If you love Bjork or if you adore detailed sewing projects, then you will have already heard of James Merry's Embroidery. On July 5th, Bjork wore his now infamous embroidered moth mask at her performance at the Manchester International Festival in the U.K. Obviously, if you aren't Bjork's biggest fan (but why wouldn't you be?) then she's still world renowned not just for her outlandish, Icelandic music but for her beautiful, startling fashion choices as well. Long before Lady Gaga brought crazy back to pop culture, artists and fashion designers were begging to be paired with the creative genius that is Bjork.
In James Merry's interview for i-D Magazine, he claims that collaborating with Bjork is the "best thing that ever happened to me," and anyone could understand why. The mask that Bjork has been wearing on her tour has been turning heads and the detailed attention to nature ties in with Merry's current garden theme and his previous work on butterflies with Britart pioneer Damien Hirst.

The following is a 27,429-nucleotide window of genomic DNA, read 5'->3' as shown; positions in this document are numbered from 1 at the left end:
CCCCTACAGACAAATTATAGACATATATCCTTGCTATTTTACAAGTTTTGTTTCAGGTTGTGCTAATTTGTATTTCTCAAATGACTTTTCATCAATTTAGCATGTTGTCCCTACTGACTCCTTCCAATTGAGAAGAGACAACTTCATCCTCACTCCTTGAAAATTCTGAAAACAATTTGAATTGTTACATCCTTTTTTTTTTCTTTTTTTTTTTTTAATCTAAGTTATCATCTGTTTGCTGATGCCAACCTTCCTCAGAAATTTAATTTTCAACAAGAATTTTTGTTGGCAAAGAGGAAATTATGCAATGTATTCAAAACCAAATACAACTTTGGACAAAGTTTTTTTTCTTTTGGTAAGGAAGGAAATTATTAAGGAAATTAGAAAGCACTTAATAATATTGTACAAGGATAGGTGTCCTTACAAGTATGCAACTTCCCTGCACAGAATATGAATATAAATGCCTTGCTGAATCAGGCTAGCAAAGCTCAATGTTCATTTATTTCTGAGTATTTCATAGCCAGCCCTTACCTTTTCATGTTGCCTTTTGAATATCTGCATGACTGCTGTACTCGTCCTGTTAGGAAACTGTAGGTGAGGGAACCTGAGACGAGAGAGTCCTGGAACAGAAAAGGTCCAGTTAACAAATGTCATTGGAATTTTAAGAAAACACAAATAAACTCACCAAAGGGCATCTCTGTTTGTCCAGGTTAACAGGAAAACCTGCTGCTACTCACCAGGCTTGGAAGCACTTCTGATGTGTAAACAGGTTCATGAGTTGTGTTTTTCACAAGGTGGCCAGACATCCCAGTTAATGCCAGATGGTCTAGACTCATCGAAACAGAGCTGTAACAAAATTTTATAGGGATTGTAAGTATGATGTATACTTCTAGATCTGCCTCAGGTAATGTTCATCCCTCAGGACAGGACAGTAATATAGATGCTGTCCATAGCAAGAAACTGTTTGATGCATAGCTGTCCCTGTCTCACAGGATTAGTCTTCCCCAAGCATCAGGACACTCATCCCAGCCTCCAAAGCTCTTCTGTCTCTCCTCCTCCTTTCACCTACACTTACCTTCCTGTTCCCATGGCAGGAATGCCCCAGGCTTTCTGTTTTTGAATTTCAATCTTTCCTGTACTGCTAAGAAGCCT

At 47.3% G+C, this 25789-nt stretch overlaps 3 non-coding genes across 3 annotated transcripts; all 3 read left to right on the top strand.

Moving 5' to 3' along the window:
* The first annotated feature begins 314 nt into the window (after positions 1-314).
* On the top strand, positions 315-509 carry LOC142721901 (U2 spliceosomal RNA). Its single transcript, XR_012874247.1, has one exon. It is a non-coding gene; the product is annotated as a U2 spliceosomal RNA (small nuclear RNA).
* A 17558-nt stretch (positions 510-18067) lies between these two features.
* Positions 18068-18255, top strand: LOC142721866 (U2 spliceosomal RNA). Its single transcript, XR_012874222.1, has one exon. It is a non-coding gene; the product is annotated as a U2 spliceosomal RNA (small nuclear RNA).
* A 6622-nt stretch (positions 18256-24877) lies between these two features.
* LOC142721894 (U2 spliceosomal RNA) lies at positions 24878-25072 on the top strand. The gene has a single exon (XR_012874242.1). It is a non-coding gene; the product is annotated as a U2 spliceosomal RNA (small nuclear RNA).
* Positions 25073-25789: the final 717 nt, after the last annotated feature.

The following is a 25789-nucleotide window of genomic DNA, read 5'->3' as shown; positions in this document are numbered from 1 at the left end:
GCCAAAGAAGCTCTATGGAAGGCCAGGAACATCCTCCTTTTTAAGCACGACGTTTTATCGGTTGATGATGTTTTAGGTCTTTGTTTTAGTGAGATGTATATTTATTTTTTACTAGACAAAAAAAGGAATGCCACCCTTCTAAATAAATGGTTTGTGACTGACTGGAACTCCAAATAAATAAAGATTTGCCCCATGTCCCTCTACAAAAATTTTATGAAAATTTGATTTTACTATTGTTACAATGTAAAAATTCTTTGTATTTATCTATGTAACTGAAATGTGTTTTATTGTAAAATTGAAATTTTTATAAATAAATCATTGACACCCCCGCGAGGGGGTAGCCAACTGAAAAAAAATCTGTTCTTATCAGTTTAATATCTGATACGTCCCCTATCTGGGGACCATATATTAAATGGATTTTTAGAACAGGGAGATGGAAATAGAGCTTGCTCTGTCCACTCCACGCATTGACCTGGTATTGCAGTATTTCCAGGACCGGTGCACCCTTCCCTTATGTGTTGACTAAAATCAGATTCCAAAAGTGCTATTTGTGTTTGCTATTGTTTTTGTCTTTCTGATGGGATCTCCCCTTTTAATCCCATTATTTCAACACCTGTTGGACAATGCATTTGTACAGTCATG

Now, Merry is reaching his own levels of fame as his reclamation of classic sportswear with detailed floral embroidery is taking the Internet by storm. His aesthetic appeals to the whole normcore, health goth theme running through everyone's Tumblr feeds currently, but more than that, the detailed additions to his sweaters add a softness and a personality to logos that have become basically meaningless.
James Merry's Instagram feed doesn't just showcase his talent and work but introduces his creative process — from sketches to the actual sewing itself, we get to see how the creative process works for this particularly skilled artist. There's also a humbleness shown about his personality, as he is overjoyed with any press coverage and shares his excitement with his followers.
This particular series, based on his old sportswear sweaters, comes from a place of homesickness whilst living in New York and missing the Icelandic countryside he calls home.
A running theme throughout his work is one of transformation: The plants would transform from the seedlings he embroiders over time and he literally transforms his old clothes into something new. A transformation that represents his own feelings of needing to change from an urban environment (the sweater/New York) to a more natural landscape (the flowers/Iceland's countryside).
Images: James Merry/Instagram